A credit card is an example of a basic credit line. You start with a zero balance and spend with the card only when you need to. You pay interest on the amount you’re borrowing, and you can always pay off the loan and start borrowing again within the same month.

How to Get a Line of Credit

To get a line of credit, you’ll need to apply, just like you’d apply for any other loan. Lenders will decide whether or not to approve your application (as well as how much to offer) based on typical lending criteria:

  • Any assets you pledge as collateral

Collateral is any asset that you agree to give up if you fail to repay the loan according to your lender’s terms. It's not uncommon to use your home as collateral for a home equity line of credit. Borrowing against a home allows you to get approved for large lines of credit at attractive interest rates. However, there’s a risk: you might lose your home in foreclosure if you can’t make the payments.

Business owners might find that lenders demand collateral – especially personal assets like the home you live in – to get business lines of credit. It’s better to use business assets like property, equipment, or vehicles, but many businesses don’t have those types of assets. Learn more about making and avoiding personal guarantees.

You might be able to use cash as collateral instead of pledging an asset such as your home or your car. Money in savings accounts and certificates of deposit (CDs) can secure the loan, assuming you borrow from the same bank that holds your savings. This allows you to continue earning interest in those accounts and avoid putting your house on the line. Of course, that only holds true when your loan balance is zero, so it works out best for infrequent borrowing – if you’re paying interest on your credit line, you’re probably paying more than you’ll earn on savings.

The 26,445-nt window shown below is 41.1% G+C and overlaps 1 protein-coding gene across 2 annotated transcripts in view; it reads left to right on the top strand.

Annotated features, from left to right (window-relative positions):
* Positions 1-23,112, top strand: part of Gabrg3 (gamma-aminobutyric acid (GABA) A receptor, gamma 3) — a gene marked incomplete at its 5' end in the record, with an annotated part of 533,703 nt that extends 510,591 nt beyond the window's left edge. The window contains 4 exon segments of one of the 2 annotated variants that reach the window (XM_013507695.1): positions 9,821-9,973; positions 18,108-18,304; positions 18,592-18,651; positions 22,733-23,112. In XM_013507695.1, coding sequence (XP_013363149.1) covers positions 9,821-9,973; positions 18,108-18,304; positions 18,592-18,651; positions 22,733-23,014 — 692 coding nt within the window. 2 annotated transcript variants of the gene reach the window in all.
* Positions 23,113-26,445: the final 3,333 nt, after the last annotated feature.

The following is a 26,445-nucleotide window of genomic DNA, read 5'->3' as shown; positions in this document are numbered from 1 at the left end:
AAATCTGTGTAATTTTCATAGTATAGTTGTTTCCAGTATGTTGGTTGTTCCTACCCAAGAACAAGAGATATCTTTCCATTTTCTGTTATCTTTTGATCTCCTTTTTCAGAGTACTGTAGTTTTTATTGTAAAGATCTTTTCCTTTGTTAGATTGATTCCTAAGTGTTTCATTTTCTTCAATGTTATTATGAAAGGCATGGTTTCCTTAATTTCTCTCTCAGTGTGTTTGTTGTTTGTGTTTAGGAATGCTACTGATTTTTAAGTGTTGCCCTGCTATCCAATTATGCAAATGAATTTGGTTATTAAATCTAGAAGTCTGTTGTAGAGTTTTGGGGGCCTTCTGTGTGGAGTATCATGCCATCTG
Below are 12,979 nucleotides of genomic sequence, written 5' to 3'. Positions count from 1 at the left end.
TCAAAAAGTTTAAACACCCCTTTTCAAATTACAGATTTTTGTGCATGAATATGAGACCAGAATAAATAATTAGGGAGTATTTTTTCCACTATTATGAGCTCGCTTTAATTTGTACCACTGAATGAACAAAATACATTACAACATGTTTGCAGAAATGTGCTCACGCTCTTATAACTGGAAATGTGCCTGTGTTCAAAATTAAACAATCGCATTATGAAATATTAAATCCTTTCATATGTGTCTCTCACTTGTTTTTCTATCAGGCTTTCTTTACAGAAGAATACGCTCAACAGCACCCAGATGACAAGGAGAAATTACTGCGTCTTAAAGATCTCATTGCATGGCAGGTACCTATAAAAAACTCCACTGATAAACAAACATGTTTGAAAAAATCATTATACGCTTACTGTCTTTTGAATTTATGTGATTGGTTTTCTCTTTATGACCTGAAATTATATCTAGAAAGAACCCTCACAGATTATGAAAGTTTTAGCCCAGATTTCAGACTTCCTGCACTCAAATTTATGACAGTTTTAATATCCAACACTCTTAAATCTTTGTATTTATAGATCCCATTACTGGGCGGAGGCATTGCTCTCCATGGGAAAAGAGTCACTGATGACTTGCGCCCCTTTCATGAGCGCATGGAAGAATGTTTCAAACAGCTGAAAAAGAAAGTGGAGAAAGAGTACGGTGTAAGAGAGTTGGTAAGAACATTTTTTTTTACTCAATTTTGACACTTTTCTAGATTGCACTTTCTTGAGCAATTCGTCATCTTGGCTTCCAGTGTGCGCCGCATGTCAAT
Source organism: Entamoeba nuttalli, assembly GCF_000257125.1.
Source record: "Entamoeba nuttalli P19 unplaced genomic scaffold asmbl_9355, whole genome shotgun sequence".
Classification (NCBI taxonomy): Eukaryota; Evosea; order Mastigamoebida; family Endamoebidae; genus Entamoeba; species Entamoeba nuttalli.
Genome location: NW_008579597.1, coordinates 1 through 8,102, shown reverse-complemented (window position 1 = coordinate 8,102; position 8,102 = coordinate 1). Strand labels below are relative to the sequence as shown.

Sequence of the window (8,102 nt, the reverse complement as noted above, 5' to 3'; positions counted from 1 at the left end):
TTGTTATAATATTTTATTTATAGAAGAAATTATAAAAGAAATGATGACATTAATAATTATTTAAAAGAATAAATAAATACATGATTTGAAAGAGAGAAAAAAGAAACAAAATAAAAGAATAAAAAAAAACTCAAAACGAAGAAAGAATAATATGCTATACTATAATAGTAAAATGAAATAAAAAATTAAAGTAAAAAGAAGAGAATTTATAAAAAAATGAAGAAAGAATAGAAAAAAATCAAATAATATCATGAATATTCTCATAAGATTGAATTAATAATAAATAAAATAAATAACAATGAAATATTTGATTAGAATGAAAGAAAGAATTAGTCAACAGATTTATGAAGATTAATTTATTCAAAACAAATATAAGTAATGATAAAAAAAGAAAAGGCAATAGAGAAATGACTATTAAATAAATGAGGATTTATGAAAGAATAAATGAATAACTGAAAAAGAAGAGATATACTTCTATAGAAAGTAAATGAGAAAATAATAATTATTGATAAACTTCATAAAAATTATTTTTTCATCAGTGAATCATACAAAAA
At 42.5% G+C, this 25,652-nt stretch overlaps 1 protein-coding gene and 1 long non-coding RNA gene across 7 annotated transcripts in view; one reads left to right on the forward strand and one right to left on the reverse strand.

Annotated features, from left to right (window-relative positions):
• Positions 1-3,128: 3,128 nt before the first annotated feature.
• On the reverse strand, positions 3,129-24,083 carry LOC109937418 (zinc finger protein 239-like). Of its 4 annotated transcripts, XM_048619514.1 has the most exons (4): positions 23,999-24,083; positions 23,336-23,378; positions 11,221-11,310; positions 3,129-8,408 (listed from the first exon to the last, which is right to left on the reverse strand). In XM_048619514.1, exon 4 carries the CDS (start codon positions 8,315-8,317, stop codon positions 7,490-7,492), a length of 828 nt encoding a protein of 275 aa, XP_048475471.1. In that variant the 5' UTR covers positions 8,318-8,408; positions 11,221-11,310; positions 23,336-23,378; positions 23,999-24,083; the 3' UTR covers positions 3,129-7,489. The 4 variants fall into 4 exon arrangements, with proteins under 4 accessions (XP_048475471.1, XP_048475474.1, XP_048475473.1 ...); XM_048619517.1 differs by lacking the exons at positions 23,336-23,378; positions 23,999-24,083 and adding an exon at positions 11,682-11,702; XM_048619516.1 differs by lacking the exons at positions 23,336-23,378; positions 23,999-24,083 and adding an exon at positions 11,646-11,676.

It’s also possible to get a line of credit without using collateral. However, it is more difficult to get approved, and you’ll borrow at higher interest rates because the bank is taking more risk when you get an unsecured loan. Again, credit cards are a classic example: they often have high rates, but you don’t need collateral.

Disappearing Credit Lines

Unfortunately, you can't always depend on your line of credit being there when you need it. Banks typically reserve the right to cancel your line of credit or lower your borrowing limit at any time (and that doesn’t seem to happen when it's convenient for you). That makes credit lines especially tricky: you want them to be there "just in case," but you need to be prepared for the possibility that your bank will pull the plug at a bad time.

As a result, it’s essential to keep an emergency reserve available. The credit line is good for keeping things going and avoiding cash flow crunches or credit card debt, but you need to change course if your lender makes changes.